At 58, ferroelectric capacitor layers are formed over the PMD dielectric and the contacts, including formation of upper and lower conductive capacitor electrode or plate layers and a ferroelectric material layer between the electrode layers, using any suitable conductive and ferroelectric materials and deposition processes. The capacitor layers are then patterned at 60, for example, using suitable masking and etching steps to define ferroelectric capacitor structures having first and second conductive electrodes and a ferroelectric material disposed between the electrodes.
A multi-layer hydrogen barrier is then formed at 62 and 64 above the ferroelectric capacitors to prevent or inhibit hydrogen diffusion into the ferroelectric material in subsequent (e.g., back-end) processing of the device. In the illustrated example, a first hydrogen barrier layer is formed at 62 over the patterned ferroelectric capacitor structures by depositing aluminum oxide (AlOx) over the ferroelectric capacitors. Other materials may alternatively be deposited at 62 that do not react with the ferroelectric material of the underlying ferroelectric capacitor structures. In one example, AlOx is deposited at 62 to a thickness of about 400 Å using physical vapor deposition (PVD). In another implementation, AlOx is deposited to a thickness of about 100 Å at 62 using atomic layer deposition (ALD), although other materials and deposition processes are possible within the scope of the invention, where a non-reactive material is formed over or above the ferroelectric capacitors.
According to another aspect of the invention, a second hydrogen barrier layer is formed at 64 by deposition of low silicon-hydrogen SiN over the AlOx layer, for example, using the PECVD processes set forth in Table 1 above or other suitable deposition techniques, to provide a SiN layer having an FTIR figure of merit (Si—H/1.4N—H) of about 0.05 or less. In alternative implementations of this aspect of the invention, one or more additional hydrogen barrier layers may be formed between the aluminum oxide and the low silicon-hydrogen SiN and/or over the low silicon-hydrogen SiN. Although the first barrier layer (e.g., AlOx) ideally operates to inhibit the diffusion of hydrogen into the underlying ferroelectric material, the inventors have appreciated that the formation of a low silicon-hydrogen SiN layer over the AlOx aids in preventing or mitigating hydrogen related performance degradation of the ferroelectric capacitors and the transistors.
Referring also to
A capacitor level dielectric material (ILD) is then deposited at 68 over the low silicon-hydrogen SiN (e.g., and any intervening additional hydrogen barrier layers). The capacitor level ILD dielectric is then patterned and etched at 70 to form via/contact openings for electrical coupling to the upper ferroelectric capacitor electrodes and to the previously formed bitline contacts in the underlying PMD level. During the etching at 70, the low silicon-hydrogen SiN layer may serve as an etch stop layer. The openings are then filled with conductive material (e.g., copper, aluminum, tungsten, or other conductive material) at 72 to form the bitline and capacitor contacts in the current ILD (e.g., in the capacitor level), after which back-end (e.g., metalization or interconnect) processing begins at 74.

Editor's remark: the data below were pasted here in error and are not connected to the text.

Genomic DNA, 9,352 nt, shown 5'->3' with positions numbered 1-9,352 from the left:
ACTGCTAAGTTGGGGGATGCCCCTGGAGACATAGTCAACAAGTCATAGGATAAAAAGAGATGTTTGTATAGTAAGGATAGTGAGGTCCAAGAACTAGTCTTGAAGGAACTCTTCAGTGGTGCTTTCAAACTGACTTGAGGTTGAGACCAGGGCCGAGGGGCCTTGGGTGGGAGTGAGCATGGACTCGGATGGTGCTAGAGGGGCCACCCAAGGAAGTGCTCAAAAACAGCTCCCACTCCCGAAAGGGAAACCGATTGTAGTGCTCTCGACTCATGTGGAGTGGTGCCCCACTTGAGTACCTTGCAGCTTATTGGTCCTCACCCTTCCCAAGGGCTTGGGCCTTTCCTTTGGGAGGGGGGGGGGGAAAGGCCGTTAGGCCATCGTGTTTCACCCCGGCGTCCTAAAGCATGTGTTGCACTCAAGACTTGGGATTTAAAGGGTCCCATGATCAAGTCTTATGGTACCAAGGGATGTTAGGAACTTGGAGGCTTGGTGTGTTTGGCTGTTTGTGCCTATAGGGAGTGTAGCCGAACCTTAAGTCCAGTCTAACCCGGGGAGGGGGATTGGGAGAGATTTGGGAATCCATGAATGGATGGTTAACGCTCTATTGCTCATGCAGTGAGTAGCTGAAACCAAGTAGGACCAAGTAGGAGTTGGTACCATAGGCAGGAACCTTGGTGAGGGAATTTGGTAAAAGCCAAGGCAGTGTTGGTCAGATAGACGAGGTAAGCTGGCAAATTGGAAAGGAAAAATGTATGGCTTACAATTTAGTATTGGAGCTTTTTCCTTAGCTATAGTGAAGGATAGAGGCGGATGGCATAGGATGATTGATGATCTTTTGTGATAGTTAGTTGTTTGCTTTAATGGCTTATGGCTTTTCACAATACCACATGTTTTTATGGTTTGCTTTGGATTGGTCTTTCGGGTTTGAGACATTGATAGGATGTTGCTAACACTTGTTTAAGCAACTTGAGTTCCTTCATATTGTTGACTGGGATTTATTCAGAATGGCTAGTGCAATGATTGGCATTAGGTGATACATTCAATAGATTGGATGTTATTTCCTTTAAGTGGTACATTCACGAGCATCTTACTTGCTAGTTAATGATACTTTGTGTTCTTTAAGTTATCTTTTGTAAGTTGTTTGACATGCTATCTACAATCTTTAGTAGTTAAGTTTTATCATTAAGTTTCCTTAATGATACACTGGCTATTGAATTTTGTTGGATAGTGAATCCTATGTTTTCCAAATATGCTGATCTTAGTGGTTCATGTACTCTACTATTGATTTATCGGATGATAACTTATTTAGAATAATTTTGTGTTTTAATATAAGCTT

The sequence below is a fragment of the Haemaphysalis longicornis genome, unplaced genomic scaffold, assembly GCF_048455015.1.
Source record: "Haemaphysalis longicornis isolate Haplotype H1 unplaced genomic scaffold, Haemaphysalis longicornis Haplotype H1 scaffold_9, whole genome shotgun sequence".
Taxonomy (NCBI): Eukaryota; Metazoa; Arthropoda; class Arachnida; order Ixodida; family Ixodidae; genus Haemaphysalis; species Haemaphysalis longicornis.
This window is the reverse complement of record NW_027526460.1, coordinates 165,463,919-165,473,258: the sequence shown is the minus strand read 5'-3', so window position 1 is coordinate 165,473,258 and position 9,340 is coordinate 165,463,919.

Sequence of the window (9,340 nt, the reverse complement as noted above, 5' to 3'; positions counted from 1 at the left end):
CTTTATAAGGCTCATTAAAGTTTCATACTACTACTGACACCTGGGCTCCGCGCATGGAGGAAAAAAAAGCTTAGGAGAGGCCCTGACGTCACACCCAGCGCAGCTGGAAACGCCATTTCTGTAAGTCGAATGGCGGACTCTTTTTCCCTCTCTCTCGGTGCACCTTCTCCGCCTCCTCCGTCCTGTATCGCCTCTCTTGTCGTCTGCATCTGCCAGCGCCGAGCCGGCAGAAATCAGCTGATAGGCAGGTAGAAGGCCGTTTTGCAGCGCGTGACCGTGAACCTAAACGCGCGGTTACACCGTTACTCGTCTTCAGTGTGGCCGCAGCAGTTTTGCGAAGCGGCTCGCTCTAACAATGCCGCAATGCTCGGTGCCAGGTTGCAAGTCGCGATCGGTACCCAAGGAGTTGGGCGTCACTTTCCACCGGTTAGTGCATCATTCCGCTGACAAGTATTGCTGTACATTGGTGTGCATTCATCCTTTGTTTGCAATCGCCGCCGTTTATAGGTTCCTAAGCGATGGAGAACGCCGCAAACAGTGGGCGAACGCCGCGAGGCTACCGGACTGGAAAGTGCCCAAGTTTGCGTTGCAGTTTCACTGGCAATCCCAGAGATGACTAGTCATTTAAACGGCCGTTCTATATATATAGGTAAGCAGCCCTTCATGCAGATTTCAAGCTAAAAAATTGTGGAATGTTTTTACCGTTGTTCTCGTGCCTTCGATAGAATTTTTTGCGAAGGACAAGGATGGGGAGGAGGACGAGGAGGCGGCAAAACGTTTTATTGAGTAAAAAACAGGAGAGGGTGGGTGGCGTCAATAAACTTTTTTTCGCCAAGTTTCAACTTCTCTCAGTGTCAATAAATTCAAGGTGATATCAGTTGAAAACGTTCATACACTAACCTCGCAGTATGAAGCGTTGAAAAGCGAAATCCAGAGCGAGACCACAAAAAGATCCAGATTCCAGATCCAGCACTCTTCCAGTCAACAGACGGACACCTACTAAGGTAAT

Another aspect of the invention provides low silicon-hydrogen SiN layers in one or more of the back-end metalization levels, alone or in combination with the low silicon-hydrogen SiN barriers above the ferroelectric capacitors (e.g., in the capacitor level) and/or between the transistors and the ferroelectric capacitors (e.g., in the PMD level). One or more metalization levels are constructed above the capacitor level at 76–86, wherein the metal levels may individually comprise one or more layers of ILD dielectric material with conductive interconnect routing structures (e.g., trenches, vias, etc) being formed using any suitable techniques, including but not limited to single and/or dual damascene methods. At 76, a low silicon-hydrogen SiN layer is formed above the capacitor level ILD and above the capacitor level contacts/vias, having an FTIR figure of merit (Si—H/1.4N—H) of about 0.05 or less, which operates as a first metalization level ILD etch stop layer in this example. Any of the above process recipes (e.g., Table 1) can be used for PECVD deposition of the low silicon-hydrogen SiN etch stop layer at 76, or other deposition processes may be performed at 76 within the scope of the invention to form a low silicon-hydrogen SiN layer.